Put that information into one of these formulas:

Life Estimate in Years =

(L10 / L) / [(CpM) X 60 min/hr X (HpD) X (DpY)]

 

Life Estimate in Days

(L10 / L) / [(CpM) X 60 min/hr X (HpD)]

This gives you the estimated life of the ball screw or roller screw actuator in units of time.

Now you can begin to answer the question “How long can I expect this machine to keep working?”  In an upcoming blog we’ll consider comparing actuators for an application.

To learn more

Download our new guide, Actuator Life: How to estimate for ball and roller screw actuators.

Actuator Life Guide

Topics: Actuator selection

Solid-bearing, belt-driven linear actuator handles harsh environment

Posted by Nick Holmgard on

PulpAndPaperMill.jpgMany applications call for the carrying action of a rodless electromechanical actuator. And many of these need the high speed and long stroke capabilities of a belt-driven linear actuator. But what do you do when your application is in a dusty, harsh environment? Many rodless electromechanical actuators can’t handle these conditions. Their roller bearings get clogged with dust and stop working. Could a solid bearing be the solution?

When you need general advice on specifying rodless electromechanical linear actuators, look to Tolomatic.  Our 10 tips white paper provides the information you need.     Download it here.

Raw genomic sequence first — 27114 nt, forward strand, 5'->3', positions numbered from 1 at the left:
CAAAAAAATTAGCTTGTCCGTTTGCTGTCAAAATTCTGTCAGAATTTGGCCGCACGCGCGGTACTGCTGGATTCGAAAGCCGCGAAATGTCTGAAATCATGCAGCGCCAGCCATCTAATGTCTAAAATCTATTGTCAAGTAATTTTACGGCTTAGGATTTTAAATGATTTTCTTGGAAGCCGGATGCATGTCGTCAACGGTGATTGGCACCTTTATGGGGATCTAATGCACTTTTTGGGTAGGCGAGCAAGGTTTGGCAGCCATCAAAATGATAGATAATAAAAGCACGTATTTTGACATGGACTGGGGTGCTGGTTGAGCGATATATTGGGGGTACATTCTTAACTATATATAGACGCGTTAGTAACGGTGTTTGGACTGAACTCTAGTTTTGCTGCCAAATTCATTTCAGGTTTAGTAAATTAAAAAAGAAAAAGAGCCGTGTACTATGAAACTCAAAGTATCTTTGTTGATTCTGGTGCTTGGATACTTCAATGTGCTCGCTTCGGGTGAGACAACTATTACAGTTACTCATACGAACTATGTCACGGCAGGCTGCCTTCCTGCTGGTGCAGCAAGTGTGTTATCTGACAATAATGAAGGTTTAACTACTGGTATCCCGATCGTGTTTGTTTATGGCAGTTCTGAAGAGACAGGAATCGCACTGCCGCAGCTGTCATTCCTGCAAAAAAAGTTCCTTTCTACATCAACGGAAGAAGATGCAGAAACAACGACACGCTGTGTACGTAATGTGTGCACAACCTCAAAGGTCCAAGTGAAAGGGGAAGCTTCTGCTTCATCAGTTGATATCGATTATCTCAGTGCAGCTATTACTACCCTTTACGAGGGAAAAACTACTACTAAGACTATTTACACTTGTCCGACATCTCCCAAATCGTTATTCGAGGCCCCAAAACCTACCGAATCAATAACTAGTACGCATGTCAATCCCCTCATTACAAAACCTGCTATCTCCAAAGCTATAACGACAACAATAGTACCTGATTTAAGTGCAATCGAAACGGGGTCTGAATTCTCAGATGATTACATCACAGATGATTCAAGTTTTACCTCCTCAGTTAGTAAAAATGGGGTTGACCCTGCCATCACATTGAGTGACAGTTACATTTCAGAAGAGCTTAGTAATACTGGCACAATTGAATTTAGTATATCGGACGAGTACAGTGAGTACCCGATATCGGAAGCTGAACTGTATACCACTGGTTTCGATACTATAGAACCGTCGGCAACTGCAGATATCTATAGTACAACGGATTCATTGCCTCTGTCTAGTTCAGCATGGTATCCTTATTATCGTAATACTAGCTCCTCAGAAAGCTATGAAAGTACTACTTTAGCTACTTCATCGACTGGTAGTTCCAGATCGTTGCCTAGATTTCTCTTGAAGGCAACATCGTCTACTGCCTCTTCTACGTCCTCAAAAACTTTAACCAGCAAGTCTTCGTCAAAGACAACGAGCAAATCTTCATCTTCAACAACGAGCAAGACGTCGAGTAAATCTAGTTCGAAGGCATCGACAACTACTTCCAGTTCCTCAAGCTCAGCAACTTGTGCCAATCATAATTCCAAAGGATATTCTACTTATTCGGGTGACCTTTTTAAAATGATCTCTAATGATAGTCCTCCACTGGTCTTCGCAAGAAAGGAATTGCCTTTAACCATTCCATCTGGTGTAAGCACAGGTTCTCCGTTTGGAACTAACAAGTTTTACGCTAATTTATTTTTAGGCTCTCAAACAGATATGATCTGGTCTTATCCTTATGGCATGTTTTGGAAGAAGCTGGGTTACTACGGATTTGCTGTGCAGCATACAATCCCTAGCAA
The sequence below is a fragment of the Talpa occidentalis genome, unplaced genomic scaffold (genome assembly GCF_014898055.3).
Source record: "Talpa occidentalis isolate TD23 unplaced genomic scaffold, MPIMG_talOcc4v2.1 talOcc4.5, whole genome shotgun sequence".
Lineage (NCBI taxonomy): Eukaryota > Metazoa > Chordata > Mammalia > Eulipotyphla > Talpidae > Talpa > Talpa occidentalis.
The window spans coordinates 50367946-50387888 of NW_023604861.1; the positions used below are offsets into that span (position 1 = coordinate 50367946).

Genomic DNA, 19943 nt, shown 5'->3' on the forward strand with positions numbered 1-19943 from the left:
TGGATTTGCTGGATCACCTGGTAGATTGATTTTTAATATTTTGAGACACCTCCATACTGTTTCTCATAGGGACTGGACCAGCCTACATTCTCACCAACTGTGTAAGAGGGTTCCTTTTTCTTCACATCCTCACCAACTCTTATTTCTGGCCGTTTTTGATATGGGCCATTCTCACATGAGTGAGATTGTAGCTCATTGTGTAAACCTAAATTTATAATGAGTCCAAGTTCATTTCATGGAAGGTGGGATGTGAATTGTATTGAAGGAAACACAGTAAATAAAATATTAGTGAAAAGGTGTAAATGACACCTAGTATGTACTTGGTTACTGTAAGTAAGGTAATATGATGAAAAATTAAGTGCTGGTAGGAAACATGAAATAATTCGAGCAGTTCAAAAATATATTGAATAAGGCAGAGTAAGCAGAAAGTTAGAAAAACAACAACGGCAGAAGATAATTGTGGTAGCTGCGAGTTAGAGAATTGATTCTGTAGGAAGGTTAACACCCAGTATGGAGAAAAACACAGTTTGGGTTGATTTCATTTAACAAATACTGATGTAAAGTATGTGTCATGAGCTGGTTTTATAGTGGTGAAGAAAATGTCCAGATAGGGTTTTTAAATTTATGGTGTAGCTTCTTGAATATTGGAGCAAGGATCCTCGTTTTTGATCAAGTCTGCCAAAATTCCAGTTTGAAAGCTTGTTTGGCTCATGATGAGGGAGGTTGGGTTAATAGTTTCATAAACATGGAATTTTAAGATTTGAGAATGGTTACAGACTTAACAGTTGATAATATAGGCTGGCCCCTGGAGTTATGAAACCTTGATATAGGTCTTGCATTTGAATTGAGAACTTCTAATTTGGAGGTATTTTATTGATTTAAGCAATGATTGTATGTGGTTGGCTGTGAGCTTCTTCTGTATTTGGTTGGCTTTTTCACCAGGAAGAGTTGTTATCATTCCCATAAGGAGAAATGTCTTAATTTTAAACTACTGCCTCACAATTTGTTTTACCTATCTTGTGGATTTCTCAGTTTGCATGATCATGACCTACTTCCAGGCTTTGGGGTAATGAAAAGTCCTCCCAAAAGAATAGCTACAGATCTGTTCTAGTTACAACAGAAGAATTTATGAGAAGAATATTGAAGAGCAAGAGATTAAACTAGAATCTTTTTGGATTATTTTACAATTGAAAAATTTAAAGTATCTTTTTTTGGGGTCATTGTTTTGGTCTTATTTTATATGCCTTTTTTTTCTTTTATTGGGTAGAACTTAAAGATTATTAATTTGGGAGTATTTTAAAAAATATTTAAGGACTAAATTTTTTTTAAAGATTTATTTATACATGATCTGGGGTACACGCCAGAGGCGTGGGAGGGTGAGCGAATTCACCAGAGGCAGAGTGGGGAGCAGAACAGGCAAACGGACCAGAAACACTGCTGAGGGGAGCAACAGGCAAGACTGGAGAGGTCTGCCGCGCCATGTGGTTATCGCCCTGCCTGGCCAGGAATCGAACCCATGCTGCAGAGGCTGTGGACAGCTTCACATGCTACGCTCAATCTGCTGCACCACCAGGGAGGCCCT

Selection Tips White Paper Rodless Electric Actuators

Read further to learn how one user solved the problem of handling a harsh environment with a rodless actuator.

Harsh environment causes problems

Paper making creates tough environmental conditions for automation equipment. Water, chemicals and wood dust combine to challenge machinery. Designers who work for this industry have to take these factors into account in order to develop long-lasting, hard-working production systems.

We recently worked with the designer of a paper processing machine to develop a new roller-cleaning mechanism. In earlier machines, pneumatic rodless actuators powered the brushes that cleaned pulp from the paper-making machine’s rollers. These actuators failed frequently because pulp particles caused seal failures. The on-going maintenance the pneumatic actuators needed was very costly.MXB-S_in_pulp_and_paper.jpg